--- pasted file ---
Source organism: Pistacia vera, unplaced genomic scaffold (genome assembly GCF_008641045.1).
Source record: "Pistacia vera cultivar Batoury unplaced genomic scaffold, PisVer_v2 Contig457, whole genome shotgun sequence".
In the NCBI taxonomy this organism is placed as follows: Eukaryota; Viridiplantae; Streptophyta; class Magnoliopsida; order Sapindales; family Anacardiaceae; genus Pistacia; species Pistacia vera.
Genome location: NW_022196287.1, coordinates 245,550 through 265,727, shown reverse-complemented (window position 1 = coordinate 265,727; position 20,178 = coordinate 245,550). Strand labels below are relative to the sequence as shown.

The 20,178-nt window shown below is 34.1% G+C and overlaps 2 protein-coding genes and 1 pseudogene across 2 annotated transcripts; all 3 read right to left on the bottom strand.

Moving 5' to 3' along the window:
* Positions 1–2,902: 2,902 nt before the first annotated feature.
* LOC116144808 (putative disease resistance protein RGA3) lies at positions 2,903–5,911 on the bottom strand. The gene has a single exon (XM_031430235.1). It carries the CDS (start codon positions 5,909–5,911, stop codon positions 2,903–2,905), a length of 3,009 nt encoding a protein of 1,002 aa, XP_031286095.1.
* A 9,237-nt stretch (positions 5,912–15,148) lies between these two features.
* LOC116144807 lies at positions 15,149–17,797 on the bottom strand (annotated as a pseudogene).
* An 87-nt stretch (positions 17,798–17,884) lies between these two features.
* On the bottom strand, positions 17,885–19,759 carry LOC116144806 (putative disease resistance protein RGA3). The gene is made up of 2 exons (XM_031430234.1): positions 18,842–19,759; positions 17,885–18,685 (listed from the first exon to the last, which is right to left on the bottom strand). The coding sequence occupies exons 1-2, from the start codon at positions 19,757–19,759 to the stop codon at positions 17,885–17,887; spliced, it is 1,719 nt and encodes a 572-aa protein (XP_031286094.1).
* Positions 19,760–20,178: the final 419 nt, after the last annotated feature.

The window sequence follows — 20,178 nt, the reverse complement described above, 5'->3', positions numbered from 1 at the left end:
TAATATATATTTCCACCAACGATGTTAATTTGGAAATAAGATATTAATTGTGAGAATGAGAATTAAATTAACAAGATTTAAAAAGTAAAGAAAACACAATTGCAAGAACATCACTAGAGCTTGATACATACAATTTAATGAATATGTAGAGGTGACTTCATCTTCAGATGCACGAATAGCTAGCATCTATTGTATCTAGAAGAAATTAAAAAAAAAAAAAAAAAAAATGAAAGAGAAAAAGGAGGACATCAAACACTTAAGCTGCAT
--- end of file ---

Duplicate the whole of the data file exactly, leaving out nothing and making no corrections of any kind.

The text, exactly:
Source organism: Pistacia vera, unplaced genomic scaffold (genome assembly GCF_008641045.1).
Source record: "Pistacia vera cultivar Batoury unplaced genomic scaffold, PisVer_v2 Contig457, whole genome shotgun sequence".
In the NCBI taxonomy this organism is placed as follows: Eukaryota; Viridiplantae; Streptophyta; class Magnoliopsida; order Sapindales; family Anacardiaceae; genus Pistacia; species Pistacia vera.
Genome location: NW_022196287.1, coordinates 245,550 through 265,727, shown reverse-complemented (window position 1 = coordinate 265,727; position 20,178 = coordinate 245,550). Strand labels below are relative to the sequence as shown.

The 20,178-nt window shown below is 34.1% G+C and overlaps 2 protein-coding genes and 1 pseudogene across 2 annotated transcripts; all 3 read right to left on the bottom strand.

Moving 5' to 3' along the window:
* Positions 1–2,902: 2,902 nt before the first annotated feature.
* LOC116144808 (putative disease resistance protein RGA3) lies at positions 2,903–5,911 on the bottom strand. The gene has a single exon (XM_031430235.1). It carries the CDS (start codon positions 5,909–5,911, stop codon positions 2,903–2,905), a length of 3,009 nt encoding a protein of 1,002 aa, XP_031286095.1.
* A 9,237-nt stretch (positions 5,912–15,148) lies between these two features.
* LOC116144807 lies at positions 15,149–17,797 on the bottom strand (annotated as a pseudogene).
* An 87-nt stretch (positions 17,798–17,884) lies between these two features.
* On the bottom strand, positions 17,885–19,759 carry LOC116144806 (putative disease resistance protein RGA3). The gene is made up of 2 exons (XM_031430234.1): positions 18,842–19,759; positions 17,885–18,685 (listed from the first exon to the last, which is right to left on the bottom strand). The coding sequence occupies exons 1-2, from the start codon at positions 19,757–19,759 to the stop codon at positions 17,885–17,887; spliced, it is 1,719 nt and encodes a 572-aa protein (XP_031286094.1).
* Positions 19,760–20,178: the final 419 nt, after the last annotated feature.

The window sequence follows — 20,178 nt, the reverse complement described above, 5'->3', positions numbered from 1 at the left end:
TAATATATATTTCCACCAACGATGTTAATTTGGAAATAAGATATTAATTGTGAGAATGAGAATTAAATTAACAAGATTTAAAAAGTAAAGAAAACACAATTGCAAGAACATCACTAGAGCTTGATACATACAATTTAATGAATATGTAGAGGTGACTTCATCTTCAGATGCACGAATAGCTAGCATCTATTGTATCTAGAAGAAATTAAAAAAAAAAAAAAAAAAAATGAAAGAGAAAAAGGAGGACATCAAACACTTAAGCTGCAT